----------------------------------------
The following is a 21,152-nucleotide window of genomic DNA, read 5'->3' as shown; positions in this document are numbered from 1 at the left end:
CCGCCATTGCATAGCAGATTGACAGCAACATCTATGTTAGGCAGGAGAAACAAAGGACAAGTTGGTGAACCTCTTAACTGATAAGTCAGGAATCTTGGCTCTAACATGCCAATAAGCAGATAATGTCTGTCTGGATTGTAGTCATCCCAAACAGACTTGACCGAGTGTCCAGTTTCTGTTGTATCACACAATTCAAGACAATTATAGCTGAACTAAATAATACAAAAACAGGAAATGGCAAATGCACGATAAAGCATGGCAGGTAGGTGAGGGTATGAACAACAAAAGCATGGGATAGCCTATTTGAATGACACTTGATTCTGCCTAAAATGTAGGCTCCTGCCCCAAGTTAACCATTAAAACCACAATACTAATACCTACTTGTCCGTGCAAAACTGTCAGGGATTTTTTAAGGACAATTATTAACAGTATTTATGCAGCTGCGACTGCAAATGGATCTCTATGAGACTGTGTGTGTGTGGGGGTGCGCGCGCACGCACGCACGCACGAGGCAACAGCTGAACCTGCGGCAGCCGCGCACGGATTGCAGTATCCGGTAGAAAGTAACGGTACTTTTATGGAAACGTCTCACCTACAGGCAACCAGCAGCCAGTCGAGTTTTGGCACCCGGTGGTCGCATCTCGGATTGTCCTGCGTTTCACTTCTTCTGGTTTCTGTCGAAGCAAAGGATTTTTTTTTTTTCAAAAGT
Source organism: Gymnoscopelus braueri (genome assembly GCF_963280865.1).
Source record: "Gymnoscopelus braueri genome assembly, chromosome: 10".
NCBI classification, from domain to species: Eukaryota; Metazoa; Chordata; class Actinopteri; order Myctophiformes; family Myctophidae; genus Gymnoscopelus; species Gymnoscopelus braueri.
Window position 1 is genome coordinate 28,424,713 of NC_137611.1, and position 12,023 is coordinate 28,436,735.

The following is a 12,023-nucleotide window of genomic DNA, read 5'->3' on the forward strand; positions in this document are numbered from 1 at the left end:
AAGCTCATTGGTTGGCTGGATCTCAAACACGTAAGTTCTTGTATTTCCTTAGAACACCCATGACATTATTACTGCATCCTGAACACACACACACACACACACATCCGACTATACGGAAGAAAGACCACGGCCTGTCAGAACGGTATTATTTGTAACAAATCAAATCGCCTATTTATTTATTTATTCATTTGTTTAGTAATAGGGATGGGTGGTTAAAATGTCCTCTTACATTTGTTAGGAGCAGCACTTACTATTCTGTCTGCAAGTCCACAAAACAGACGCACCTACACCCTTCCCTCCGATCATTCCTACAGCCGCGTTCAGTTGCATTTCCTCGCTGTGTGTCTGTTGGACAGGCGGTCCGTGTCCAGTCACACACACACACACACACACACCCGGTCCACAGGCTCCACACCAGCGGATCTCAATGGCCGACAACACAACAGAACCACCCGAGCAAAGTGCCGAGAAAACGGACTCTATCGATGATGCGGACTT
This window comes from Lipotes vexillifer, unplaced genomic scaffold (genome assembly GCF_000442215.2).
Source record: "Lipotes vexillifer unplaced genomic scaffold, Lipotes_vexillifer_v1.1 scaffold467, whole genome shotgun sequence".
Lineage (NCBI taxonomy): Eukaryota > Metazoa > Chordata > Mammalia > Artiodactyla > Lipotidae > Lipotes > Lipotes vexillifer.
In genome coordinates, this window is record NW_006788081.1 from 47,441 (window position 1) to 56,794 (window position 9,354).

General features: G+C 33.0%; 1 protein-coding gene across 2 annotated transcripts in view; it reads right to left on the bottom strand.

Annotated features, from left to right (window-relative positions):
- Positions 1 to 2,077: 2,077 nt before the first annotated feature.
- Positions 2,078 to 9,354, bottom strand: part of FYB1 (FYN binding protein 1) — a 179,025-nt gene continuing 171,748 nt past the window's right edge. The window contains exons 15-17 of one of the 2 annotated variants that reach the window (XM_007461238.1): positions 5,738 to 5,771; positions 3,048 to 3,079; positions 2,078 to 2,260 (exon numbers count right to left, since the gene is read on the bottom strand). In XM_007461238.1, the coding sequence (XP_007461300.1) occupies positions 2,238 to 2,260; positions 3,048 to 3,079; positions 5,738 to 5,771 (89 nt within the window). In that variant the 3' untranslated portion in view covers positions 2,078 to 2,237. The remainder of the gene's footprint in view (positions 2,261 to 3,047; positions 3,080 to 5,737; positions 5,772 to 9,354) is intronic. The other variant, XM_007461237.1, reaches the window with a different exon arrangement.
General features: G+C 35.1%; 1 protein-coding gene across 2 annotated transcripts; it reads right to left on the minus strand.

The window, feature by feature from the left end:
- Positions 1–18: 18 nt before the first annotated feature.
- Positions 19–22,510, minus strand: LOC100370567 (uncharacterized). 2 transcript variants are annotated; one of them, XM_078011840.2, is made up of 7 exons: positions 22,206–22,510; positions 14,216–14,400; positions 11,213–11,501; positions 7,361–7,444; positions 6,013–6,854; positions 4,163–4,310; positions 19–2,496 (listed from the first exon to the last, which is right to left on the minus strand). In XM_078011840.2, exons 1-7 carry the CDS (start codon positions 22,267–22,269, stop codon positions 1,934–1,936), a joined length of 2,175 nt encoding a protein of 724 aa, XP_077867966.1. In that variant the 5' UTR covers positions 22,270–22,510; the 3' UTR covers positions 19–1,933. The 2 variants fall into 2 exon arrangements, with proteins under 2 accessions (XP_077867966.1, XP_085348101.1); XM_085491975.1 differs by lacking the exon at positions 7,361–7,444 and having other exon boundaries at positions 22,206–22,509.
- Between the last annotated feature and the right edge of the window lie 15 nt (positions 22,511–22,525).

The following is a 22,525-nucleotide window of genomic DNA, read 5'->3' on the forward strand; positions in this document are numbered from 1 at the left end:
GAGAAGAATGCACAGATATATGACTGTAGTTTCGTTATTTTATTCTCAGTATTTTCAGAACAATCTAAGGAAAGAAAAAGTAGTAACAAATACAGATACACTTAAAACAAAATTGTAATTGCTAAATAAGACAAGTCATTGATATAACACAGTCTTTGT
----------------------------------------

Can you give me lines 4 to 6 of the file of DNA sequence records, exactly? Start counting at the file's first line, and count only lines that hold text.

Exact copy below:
Source record: "Gymnoscopelus braueri genome assembly, chromosome: 10".
NCBI classification, from domain to species: Eukaryota; Metazoa; Chordata; class Actinopteri; order Myctophiformes; family Myctophidae; genus Gymnoscopelus; species Gymnoscopelus braueri.
Window position 1 is genome coordinate 28,424,713 of NC_137611.1, and position 12,023 is coordinate 28,436,735.